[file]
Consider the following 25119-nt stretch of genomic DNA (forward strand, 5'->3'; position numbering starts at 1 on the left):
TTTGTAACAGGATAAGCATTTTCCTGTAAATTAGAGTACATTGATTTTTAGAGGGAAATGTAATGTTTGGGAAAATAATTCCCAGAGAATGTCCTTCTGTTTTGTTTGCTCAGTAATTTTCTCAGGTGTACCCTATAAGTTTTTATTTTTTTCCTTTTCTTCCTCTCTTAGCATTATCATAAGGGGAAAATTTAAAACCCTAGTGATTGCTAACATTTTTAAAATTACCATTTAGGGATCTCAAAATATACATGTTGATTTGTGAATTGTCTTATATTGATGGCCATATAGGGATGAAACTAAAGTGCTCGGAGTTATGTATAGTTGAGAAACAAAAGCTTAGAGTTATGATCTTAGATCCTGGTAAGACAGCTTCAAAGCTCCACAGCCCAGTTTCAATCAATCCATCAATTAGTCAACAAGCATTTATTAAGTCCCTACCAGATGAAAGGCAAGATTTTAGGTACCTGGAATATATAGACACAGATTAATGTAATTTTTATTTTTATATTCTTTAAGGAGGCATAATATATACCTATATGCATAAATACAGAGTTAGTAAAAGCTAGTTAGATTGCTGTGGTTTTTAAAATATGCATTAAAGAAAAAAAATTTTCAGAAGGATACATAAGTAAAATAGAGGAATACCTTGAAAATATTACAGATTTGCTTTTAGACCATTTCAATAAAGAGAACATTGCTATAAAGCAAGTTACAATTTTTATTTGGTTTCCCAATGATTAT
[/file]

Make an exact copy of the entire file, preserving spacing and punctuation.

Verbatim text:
Consider the following 25119-nt stretch of genomic DNA (forward strand, 5'->3'; position numbering starts at 1 on the left):
TTTGTAACAGGATAAGCATTTTCCTGTAAATTAGAGTACATTGATTTTTAGAGGGAAATGTAATGTTTGGGAAAATAATTCCCAGAGAATGTCCTTCTGTTTTGTTTGCTCAGTAATTTTCTCAGGTGTACCCTATAAGTTTTTATTTTTTTCCTTTTCTTCCTCTCTTAGCATTATCATAAGGGGAAAATTTAAAACCCTAGTGATTGCTAACATTTTTAAAATTACCATTTAGGGATCTCAAAATATACATGTTGATTTGTGAATTGTCTTATATTGATGGCCATATAGGGATGAAACTAAAGTGCTCGGAGTTATGTATAGTTGAGAAACAAAAGCTTAGAGTTATGATCTTAGATCCTGGTAAGACAGCTTCAAAGCTCCACAGCCCAGTTTCAATCAATCCATCAATTAGTCAACAAGCATTTATTAAGTCCCTACCAGATGAAAGGCAAGATTTTAGGTACCTGGAATATATAGACACAGATTAATGTAATTTTTATTTTTATATTCTTTAAGGAGGCATAATATATACCTATATGCATAAATACAGAGTTAGTAAAAGCTAGTTAGATTGCTGTGGTTTTTAAAATATGCATTAAAGAAAAAAAATTTTCAGAAGGATACATAAGTAAAATAGAGGAATACCTTGAAAATATTACAGATTTGCTTTTAGACCATTTCAATAAAGAGAACATTGCTATAAAGCAAGTTACAATTTTTATTTGGTTTCCCAATGATTAT